groot garbage truck

Waste Connections to Acquire Groot Industries

The deal comes nearly a year after Waste Connections' mammoth merger with Progressive Waste Solutions Ltd.

For the second year in row, Waste Connections is ringing in the New Year with a big acquisition.

The Toronto-based hauler announced the acquisition of Groot Industries, an Illinois-based firm with total annual revenue of approximately $200 million. The deal comes nearly a year after Waste Connections' mammoth merger with Progressive Waste Solutions Ltd.

The value of the deal was not announced, but Stifel analyst Michael E. Hoffman in a research note speculated Waste Connections paid in the range of $375 million to $400 million. Waste Connections began integration on Groot’s back office in November 2016 and estimates that the integration should be complete by the first quarter of 2017.

Founded over a century ago in 1914, Groot is the largest privately owned solid waste services company in Illinois. Groot serves approximately 300,000 customers primarily in northern Illinois from a network of six collection operations, six transfer stations and two recycling facilities.

"Groot is one of the most respected and best-in-class companies in our industry. With a majority of its operations contiguous to the Rock River assets we acquired in November 2015, Groot solidifies our leading position in these markets, increases potential internalization benefits of their disposal volumes into our existing landfills and further expands our platform for additional growth opportunities," Waste Connections Chairman and CEO Ronald J. Mittelstaedt said in a statement. "We are extremely pleased that Jon Groot and Ryan Brandsma will continue to lead Groot, and we expect that Groot's support and commitments to its employees, customers and the communities it serves throughout four generations of family ownership will be further strengthened under our stewardship."

According to Mittelstaedt, it’s very difficult for companies to make it to the second generation, let alone to the third or fourth. But Groot has proven itself by remaining strong as a fourth generation privately owned waste business in the U.S.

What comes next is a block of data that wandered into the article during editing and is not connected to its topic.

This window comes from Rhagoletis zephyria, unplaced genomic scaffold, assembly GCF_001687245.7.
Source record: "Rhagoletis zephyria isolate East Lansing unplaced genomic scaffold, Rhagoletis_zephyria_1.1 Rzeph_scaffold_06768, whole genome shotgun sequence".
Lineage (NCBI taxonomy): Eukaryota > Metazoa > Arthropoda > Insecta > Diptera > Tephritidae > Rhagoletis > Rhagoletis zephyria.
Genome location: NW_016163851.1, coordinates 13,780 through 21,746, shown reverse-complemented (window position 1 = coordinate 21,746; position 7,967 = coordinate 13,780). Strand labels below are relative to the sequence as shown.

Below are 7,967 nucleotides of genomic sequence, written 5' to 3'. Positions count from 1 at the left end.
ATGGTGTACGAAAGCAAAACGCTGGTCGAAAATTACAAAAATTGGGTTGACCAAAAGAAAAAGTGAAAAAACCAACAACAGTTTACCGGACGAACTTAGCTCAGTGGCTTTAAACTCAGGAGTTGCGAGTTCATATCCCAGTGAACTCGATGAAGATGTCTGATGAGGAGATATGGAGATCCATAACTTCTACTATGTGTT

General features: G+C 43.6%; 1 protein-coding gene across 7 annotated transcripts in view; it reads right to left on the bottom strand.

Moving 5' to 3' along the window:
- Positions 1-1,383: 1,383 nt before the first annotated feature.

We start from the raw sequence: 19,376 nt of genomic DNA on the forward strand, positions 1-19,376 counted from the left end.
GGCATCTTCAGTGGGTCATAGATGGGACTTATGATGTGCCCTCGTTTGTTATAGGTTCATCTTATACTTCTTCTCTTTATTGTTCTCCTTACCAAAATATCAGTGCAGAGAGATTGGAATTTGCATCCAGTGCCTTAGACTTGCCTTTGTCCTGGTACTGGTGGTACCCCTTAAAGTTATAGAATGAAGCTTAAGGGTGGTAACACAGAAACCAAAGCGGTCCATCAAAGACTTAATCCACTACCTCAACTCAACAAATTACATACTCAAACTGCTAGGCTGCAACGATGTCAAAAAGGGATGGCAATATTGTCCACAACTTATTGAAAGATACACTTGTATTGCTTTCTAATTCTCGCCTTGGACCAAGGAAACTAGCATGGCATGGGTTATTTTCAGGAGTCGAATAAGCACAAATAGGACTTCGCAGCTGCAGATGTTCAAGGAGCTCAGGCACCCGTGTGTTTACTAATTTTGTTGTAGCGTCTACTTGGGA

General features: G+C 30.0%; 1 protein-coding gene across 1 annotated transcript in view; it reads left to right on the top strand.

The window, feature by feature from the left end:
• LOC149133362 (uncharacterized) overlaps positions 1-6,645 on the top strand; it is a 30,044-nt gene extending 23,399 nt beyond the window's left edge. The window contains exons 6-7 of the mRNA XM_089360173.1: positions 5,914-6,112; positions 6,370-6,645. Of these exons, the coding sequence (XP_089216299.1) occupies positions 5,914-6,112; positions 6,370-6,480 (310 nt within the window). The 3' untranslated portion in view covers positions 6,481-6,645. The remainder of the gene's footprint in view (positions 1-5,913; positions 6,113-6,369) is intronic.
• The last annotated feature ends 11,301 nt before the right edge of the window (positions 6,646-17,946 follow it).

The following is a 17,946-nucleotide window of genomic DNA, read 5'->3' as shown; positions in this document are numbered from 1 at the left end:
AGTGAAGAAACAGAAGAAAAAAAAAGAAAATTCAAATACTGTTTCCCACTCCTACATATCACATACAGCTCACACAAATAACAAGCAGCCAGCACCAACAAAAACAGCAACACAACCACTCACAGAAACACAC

Hoffman called Groot Industries a “well-run collection operation” in a research note this morning. It has a sales mix of 75 percent collection, 20 percent transfer station and 5 percent recycling.

“We estimate Groot produces about 20 percent to 21 percent EBITDA margins in Year-1 given the mix of collection, transfer and recycling,” Hoffman wrote. “Capital spending for this portfolio should be less than the WCN average, at 5 percent to 6 percent. In Year-2, once all the volume is internalized, the margins should improve to 24 percent to 25 percent, bringing Groot in line with its own collection margins.”

"We look forward to joining the Waste Connections family and carrying on the Groot name within our markets,” Groot and Brandsma said in a statement. “We believe Waste Connections' leadership team, culture, decentralized operating philosophy and growth focus are the best fit for Groot. We previously had looked to acquire Rock River given the obvious merits of such a combination and are excited to be together under Waste Connections."

Both Brandsma and Groot were selected as Waste360 40 Under 40 award winners in 2016.

Brandsma, executive vice president of Groot, was born into the waste and recycling industry. Groot was started by Brandsma's great-grandfather. Brandsma started off as the lead operations manager at the young age of 25 and was promoted to general manager of his own division just a year later. In this role, he facilitated the acquisition of a company that was twice the size of his operation and created many synergies to turn the old, non-profitable company into a large, profitable operation.

Jonathan Groot’s father, Lawrence Groot, has been the CEO of Groot for more than 40 years.

Jonathan’s first real role at the company was a waste helper, and from there he moved on to become the lead operations manager at the age of 24. As operations manager, he streamlined 30 commercial routes by creating route density and enhancing the technology on the individual trucks for accountability. Just two years later, he was promoted again to general manager, where he led more than 100 employees in an emerging market. At the age of 28, Groot took on the role of senior vice president, where he has helped lead the company in two sizeable acquisitions, expand the company’s 17-year-old materials recovery facility, design and plan a new large-scale transfer station and expand the company into the Milwaukee market.

“We expect to have a very strong acquisition year and plan on doing our typical tuck-in acquisitions throughout the 40 states that we are present in,” says Mittelstaedt. “We will also most likely enter one or two new market entities throughout the course of the year. Beyond the recent Groot transaction, we expect a strong 2017.”

Correction: January 04, 2017
This article was originally published on the morning of January 4, 2017, and updated with new information on the afternoon of January 4, 2017.
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